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The Endless Potential of Real World Experience and Technology

The Endless Potential of Real World Experience and Technology

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I host a small radio program every Friday night on WOW FM. You can listen to it here:

Originally, when I and the other teacher involved set it up, we envisaged the it as a bit of an educational show, talking about current trends in education, sharing tips for teachers and discussing educational news. So far, so good, but hardly the most exhilarating project one could imagine.

That changed suddenly when we invited a group of students from our school on the show. I don't know why we took so long to do it - perhaps we were too caught up in the excitement of having a captive audience. The children brought a whole new dimension to the show - they brought enthusiasm and fun, but most of all, they brought realism!

That seems like a small thing, but it made a big difference. The student's perspective on things was fresher and so much more real. I was struck by their honesty - the way they spoke fearlessly about their learning and their experiences, their hopes and dreams.

Needless to say, students quickly became the central focus of the show. In fact, they now run the whole show, deciding on their own segments, the music and much more. All of this is well and good, but it's not the reason that I am starting this discussion. The reason is because of the answer I got when I talked to the students about the show. One of them said to me, "Mr H, I'm so enthusiastic about the show because it's real."

That got me thinking. There are so many things that we do in school that aren't "real" - essays and book reports and all kinds of things that are left behind as soon as students walk out of the gates. Where are the opportunities for "real" activities? Building things that people will actually use. Designing items that have relevance and a place in society? Communicating with each other in ways that we use today, as opposed to thirty years ago.

That's one of the places that I think effective use of technology comes in. Through tools that aid communication, like Skype, for example, or Twitter, we can let students communicate with the real world. Through tools that allow creativity, like iMovie or Garage Band, we can help students to make professional, authentic products that have relevance to their own lives.

P.S. If you want to hear recorded shows of the McCarthy Radio Show, you can hear them here:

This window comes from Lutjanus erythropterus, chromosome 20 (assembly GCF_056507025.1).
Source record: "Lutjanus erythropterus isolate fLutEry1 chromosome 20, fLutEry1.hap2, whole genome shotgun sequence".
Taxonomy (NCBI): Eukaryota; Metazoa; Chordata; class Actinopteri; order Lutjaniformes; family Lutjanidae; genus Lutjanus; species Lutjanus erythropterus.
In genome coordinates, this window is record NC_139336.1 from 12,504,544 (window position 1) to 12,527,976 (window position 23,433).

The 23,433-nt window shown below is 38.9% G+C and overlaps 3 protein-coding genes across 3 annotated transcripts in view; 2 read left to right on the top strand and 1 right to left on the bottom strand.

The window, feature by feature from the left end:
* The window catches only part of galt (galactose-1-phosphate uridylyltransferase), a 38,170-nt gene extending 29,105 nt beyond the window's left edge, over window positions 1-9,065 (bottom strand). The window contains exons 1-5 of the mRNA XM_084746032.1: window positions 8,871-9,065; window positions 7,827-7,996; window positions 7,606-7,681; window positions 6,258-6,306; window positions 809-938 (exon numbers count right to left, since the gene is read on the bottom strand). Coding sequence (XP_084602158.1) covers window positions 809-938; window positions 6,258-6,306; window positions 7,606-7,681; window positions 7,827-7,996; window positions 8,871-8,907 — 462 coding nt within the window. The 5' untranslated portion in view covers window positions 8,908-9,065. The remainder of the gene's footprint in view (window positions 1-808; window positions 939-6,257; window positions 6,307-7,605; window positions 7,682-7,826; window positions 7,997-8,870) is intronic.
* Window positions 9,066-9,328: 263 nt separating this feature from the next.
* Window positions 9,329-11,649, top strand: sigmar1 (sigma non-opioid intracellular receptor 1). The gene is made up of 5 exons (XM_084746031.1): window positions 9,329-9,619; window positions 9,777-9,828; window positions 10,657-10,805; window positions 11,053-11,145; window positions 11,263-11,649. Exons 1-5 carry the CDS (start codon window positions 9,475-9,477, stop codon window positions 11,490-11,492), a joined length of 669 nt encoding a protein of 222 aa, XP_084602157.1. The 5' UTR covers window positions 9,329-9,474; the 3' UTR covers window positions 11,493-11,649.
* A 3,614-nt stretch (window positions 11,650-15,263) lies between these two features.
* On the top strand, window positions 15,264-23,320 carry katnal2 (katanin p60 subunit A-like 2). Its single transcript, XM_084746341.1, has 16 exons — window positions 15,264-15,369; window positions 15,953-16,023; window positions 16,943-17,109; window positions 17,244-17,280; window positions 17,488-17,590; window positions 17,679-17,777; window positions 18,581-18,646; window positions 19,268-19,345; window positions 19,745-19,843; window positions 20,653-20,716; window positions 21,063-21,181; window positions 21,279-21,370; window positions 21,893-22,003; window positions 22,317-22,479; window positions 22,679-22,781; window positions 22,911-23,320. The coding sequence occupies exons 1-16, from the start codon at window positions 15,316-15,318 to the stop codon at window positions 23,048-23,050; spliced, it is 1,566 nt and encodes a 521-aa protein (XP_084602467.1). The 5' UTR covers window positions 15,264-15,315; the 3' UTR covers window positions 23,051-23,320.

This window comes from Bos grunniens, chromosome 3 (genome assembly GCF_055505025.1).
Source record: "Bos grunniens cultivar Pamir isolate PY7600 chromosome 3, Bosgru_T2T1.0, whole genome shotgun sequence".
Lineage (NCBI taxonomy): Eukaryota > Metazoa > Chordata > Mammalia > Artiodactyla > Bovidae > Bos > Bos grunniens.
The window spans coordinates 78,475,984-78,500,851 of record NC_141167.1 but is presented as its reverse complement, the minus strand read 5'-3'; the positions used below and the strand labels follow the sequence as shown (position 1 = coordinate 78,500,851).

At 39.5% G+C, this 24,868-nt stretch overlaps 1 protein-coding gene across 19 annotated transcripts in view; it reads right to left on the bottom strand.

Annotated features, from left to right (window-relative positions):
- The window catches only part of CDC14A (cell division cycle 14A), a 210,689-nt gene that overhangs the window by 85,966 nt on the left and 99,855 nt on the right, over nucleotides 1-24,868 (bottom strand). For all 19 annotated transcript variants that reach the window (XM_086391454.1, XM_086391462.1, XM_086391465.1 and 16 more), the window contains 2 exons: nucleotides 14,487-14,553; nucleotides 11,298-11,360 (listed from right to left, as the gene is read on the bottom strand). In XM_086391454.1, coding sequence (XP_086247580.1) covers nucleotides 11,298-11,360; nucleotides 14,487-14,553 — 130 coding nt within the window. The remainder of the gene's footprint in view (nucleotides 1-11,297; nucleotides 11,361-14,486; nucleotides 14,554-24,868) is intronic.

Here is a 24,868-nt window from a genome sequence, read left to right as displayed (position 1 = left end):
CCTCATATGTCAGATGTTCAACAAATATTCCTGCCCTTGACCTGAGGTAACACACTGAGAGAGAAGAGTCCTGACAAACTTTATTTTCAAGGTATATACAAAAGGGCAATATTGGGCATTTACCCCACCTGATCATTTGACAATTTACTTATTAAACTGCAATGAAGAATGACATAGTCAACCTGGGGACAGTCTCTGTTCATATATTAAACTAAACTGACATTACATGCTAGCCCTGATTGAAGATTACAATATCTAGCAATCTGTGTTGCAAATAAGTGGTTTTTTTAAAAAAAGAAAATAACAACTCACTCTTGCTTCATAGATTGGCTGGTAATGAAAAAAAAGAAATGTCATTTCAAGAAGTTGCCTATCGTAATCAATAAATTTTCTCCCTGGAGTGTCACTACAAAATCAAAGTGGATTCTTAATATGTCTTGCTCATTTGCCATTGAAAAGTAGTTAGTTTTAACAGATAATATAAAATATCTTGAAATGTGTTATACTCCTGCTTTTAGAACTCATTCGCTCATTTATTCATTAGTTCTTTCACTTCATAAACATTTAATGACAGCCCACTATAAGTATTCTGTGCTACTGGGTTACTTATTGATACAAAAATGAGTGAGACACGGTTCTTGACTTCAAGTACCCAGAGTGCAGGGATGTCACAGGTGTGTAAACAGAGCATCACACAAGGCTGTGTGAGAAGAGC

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Dan Callahan's picture
Dan Callahan
Professional Learning Specialist, Edcamper, Graduate Professor

Real is useful, but don't always try to chase the dragon of creating something that's real-world when something that's decidedly not real might work better for students' learning. Creation can firmly stick in the fantasy world and still provide a lot of meaningful instructional use.

Keith Heggart's picture
Keith Heggart
High School Teacher from Sydney, Australia

Hi Dan,
Your post was really thought provoking. What do you think about the value of a real-world audience for student learning?

Kevin Jarrett's picture
Kevin Jarrett
Teaching Middle School 'Technology, Engineering & Design' in Northfield, NJ

Hi Keith, I think you and Dan both have valid points. As a K-4 teacher, a great deal of what I do lesson-wise involves, let's just say, wonder and imagination. It's one of the best parts of my job! Bearing witness to a room full of elementary students engaged in the process of creating original work drawn solely from their own imaginations is, to me, ridiculously rewarding.

That said, there is plenty of room for "real" activities. Here's one example: our first grade students are currently involved in a conversation about managing "screen time". Yes, first graders. Their thoughtful comments and honest insights have blown me away. We're completing a survey (using Google Forms) of the entire grade (~100 kids) which we are going to launch nationally next week to gather even more data which we will analyze and interpret together. The final product, at this point, I think (it may change) will be an "activity pledge" the kids will propose to their parents to help them better manage and balance screen time in their lives.

"Real" activities are terrific. So are "imaginary" ones. The key in my view is to make the learning all about them!

Thanks for this great conversation!


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